It seems like every day there’s a story about yet another company announcing it will accept Bitcoin. Individually, most of these stories produce a collective ‟meh,” mattering more in the aggregate sense of a global consumer economy gradually warming to the idea of online currencies, a concept unknown to all but a small cadre of true believers as recently as a year ago.

Comments made by Overstock.com CEO Patrick Byrne earlier this week in an interview with Bitcoin news site newsBTC, on the other hand, are actually quite important in their own right. Byrne announced that the Utah-based online retailer plans to begin accepting Bitcoin by the latter half of 2014. If Overstock.com, which reported more than a billion dollars in revenue last year, goes through with this pledge, it will become the largest American retailer to accept Bitcoin.

“It will put [Overstock] at a competitive edge if, and only if, the general population starts thinking and using Bitcoin,” Byrne said. “We’re willing to take the first step and see.”

Started in the late 1990s, Overstock.com began its life selling off the used office supplied from tech firms that perished in the Dot Com bust at prices beneath their wholesale value. The company has since branched out into selling new products, hosting online auctions and acting as a direct vendor for artisan products made by craftspeople around the world.

In October, Byrne told the New York Times that Overstock.com was considering the incorporation of Bitcoin transactions into its payment system, but was waiting to make an ultimate decision until some of the legal questions around currency were clarified.

Overstock.com’s openness to Bitcoin is party ideological. Byrne has labeled himself a follower of the Austrian school of economics, which is skeptical of government-issued fiat currencies like the U.S. dollar or the British pound because they can be manipulated for political ends. Since the number of Bitcoins in existence increases at a set rate, this sort of government control is essentially impossible—a facet of Bitcoin that’s engendered much support among the techno-libertarian community that comprised many of its early adopters.

‟I think a healthy monetary system at the end of the day isn't an upside-down pyramid based on the whim of a government official, but is based on something that they can't control," Byrne told the Financial Times.

One of the biggest issues hampering Bitcoin adoption by many merchants is the currency’s history of extreme price swings. In the past 30 days alone, the price of a single bitcoin has fluctuated between a low of around $600 USD and over $1,200 USD. With little assurance that a bitcoin today will be worth remotely the same price tomorrow, it can make people transacting in the Bitcoin jittery.

Bitcoin-only online retailer BitcoinShop.us gets around this problem by originally listing the prices of its items in comparably stable USD on the backend of its website and then converting those prices into Bitcoin on the fly. That way, while Bitcoin’s can move up and down all it wants, the actual value of the goods being sold in the site will remain constant.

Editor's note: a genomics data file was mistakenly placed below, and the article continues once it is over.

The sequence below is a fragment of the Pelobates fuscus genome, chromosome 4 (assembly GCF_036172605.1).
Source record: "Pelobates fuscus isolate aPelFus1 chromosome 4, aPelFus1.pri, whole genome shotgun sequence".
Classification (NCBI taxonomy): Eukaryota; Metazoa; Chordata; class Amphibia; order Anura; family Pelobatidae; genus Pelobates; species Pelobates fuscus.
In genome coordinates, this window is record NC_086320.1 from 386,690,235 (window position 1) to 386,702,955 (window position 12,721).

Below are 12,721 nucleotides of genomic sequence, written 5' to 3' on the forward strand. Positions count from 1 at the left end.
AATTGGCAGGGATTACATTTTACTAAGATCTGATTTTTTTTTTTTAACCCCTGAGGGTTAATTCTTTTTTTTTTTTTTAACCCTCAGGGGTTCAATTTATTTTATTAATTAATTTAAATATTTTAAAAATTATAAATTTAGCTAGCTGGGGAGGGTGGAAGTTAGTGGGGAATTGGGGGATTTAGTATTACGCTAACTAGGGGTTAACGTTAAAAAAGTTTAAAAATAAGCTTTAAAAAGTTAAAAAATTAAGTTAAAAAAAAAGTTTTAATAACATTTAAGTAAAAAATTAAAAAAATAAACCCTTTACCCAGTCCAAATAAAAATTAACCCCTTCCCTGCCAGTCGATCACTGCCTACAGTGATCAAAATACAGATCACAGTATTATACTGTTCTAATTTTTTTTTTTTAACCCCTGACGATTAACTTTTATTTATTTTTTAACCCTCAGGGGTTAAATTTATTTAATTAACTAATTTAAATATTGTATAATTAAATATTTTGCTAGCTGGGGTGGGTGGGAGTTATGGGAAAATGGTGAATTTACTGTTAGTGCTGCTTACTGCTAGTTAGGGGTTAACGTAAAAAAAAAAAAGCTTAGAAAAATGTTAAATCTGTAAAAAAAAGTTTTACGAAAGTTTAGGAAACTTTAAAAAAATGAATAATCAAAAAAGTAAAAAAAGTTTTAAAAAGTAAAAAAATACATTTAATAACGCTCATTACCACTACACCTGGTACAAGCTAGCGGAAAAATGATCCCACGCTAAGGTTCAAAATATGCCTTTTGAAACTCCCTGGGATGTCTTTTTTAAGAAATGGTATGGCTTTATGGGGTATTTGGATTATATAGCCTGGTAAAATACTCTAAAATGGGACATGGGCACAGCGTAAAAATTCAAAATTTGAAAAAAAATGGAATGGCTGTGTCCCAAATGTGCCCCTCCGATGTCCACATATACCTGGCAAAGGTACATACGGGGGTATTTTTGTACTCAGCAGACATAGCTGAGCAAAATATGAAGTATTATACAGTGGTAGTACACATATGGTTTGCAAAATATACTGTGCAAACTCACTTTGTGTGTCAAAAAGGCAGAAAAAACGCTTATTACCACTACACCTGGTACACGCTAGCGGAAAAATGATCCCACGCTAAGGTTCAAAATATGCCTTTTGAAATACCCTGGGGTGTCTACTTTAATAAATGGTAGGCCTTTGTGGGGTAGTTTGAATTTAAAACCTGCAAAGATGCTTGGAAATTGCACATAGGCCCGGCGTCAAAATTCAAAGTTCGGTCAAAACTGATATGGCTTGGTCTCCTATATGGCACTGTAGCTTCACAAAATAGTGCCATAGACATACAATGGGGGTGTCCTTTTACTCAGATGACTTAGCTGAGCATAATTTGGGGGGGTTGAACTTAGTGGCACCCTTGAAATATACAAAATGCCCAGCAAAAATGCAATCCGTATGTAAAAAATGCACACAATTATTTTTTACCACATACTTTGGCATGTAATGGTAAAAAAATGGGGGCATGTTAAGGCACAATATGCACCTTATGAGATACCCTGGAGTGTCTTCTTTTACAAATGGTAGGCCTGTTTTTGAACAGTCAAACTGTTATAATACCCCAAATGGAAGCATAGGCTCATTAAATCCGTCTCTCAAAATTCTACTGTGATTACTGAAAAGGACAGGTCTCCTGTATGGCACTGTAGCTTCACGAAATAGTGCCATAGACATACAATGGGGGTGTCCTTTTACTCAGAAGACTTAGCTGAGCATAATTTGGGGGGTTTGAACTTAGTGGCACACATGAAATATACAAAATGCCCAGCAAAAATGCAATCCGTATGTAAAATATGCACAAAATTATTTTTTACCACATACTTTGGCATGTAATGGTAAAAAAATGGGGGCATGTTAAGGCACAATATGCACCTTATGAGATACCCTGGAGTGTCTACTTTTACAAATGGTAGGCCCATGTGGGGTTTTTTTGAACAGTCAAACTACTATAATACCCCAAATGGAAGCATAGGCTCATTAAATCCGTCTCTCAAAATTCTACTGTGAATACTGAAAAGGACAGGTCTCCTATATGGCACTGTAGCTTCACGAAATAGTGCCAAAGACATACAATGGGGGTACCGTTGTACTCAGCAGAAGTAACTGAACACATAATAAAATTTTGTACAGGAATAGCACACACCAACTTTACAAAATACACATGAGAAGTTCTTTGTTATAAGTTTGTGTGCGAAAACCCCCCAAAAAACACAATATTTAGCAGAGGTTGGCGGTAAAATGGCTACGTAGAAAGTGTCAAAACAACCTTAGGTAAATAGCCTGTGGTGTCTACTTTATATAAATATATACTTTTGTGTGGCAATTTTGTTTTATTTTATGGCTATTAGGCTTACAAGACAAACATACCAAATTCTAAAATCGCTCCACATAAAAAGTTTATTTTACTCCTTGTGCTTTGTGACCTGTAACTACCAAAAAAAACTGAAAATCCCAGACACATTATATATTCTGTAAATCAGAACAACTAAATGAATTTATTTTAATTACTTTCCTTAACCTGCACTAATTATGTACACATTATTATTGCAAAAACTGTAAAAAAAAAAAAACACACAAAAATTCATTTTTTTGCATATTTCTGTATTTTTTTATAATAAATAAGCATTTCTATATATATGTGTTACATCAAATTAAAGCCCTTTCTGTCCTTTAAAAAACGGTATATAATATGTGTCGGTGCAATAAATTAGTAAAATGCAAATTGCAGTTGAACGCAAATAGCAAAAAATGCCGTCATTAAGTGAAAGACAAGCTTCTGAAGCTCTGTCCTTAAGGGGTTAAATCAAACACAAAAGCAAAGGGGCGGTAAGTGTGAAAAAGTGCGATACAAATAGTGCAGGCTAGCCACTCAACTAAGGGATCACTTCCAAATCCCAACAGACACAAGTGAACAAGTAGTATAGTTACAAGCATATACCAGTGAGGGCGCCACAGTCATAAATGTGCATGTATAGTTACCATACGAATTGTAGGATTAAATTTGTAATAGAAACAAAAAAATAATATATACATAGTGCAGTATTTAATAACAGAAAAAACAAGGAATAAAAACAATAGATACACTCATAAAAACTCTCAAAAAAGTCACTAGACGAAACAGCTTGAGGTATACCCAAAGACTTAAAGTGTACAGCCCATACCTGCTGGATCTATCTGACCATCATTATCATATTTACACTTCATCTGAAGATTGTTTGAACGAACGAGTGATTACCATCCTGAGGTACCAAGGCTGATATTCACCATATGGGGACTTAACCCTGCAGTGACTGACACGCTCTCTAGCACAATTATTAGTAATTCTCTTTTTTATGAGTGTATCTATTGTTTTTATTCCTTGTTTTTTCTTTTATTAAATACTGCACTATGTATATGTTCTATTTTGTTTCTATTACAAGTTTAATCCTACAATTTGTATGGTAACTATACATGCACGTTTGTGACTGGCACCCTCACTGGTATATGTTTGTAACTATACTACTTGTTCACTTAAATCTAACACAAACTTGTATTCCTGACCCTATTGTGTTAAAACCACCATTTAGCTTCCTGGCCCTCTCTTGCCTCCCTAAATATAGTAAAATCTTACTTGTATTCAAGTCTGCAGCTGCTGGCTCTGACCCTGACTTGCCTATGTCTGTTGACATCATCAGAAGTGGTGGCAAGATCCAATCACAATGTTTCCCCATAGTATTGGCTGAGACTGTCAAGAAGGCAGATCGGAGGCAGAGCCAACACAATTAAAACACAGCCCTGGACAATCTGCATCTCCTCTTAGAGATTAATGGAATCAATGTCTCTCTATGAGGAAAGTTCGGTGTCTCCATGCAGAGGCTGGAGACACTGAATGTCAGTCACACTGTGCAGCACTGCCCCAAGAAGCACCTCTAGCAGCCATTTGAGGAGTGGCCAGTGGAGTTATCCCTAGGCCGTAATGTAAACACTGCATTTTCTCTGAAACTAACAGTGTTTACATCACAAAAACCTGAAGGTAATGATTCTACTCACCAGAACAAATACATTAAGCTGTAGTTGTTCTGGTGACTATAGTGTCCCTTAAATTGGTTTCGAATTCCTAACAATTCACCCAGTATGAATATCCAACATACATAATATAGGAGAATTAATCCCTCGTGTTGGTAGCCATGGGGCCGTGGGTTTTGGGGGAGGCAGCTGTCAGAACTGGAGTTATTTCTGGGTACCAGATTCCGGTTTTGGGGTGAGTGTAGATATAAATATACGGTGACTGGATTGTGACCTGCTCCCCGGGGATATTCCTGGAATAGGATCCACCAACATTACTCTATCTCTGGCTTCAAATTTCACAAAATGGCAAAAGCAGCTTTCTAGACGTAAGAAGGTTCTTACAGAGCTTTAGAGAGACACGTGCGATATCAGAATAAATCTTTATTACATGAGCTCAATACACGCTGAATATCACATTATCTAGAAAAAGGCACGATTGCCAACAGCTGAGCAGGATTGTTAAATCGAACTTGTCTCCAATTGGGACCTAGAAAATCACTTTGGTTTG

However, this doesn’t mean that Bitcoin volatility doesn’t pose some risks for retailers. BitcoinShop.us registered a 20 percent drop in sales over a two week period earlier this year when the currency’s price experienced a particularly drastic upswing. BitcoinShop.us co-founder Michael Handerhan told Wired the culprit for this sales slowdown was people suddenly seeing their bitcoins as an investment to hold onto as the price increased rather than a currency to be exchanged back and forth.

For its part, Overstock.com has indicated that it will likely convert any bitcoins it receives into USD unless it finds a reliable way to hedge against a massive drop in the price of Bitcoin, such as through the purchase of derivatives contracts.

There’s also the issue of a government crackdown. The Chinese government recently prohibited financial institutions in the country from transacting in Bitcoin, in essence shutting Bitcoin out of the market where it was experiencing the fastest growth and leading to a global crash in the price of the currency.

In the U.S., on the other hand, regulators have viewed Bitcoin more favorably. Officials have largely indicated their enforcement efforts will primarily focus on bad actors using Bitcoin for illicit purposes, such as money laundering, rather than businesspeople using the currency for otherwise legitimate purposes.

Wedbush Securities analyst Gil Luria, who recently authored the first valuation estimate of Bitcoin coming from a registered broker-dealer, explained that Bitcoin’s true potential is less about being a investment or place to store value than in its capacity to facilitate online transactions.

“Bitcoin is a better technology than what Visa, Mastercard, or Western Union are offering,” Luria explained. “They can either adapt and survive or they could ignore or marginalize it and see their businesses erode.”

Luria argued that, as more retailers begin to accept Bitcoin, its value as a way to get money from Point A to Point B has the potential to increase exponentially. He speculated Bitcoin’s infamously volatile price could end up between 10 and 100 times its current value. Luria said there is one company that could single-handedly do the most to push Bitcoin acceptance around the world. “Think about the day PayPal starts taking Bitcoin. On that day, Bitcoin will go from being accepted in 5,000 places to being accepted in 5 million. That will happen overnight.”

Photo by  btckeychain/flickr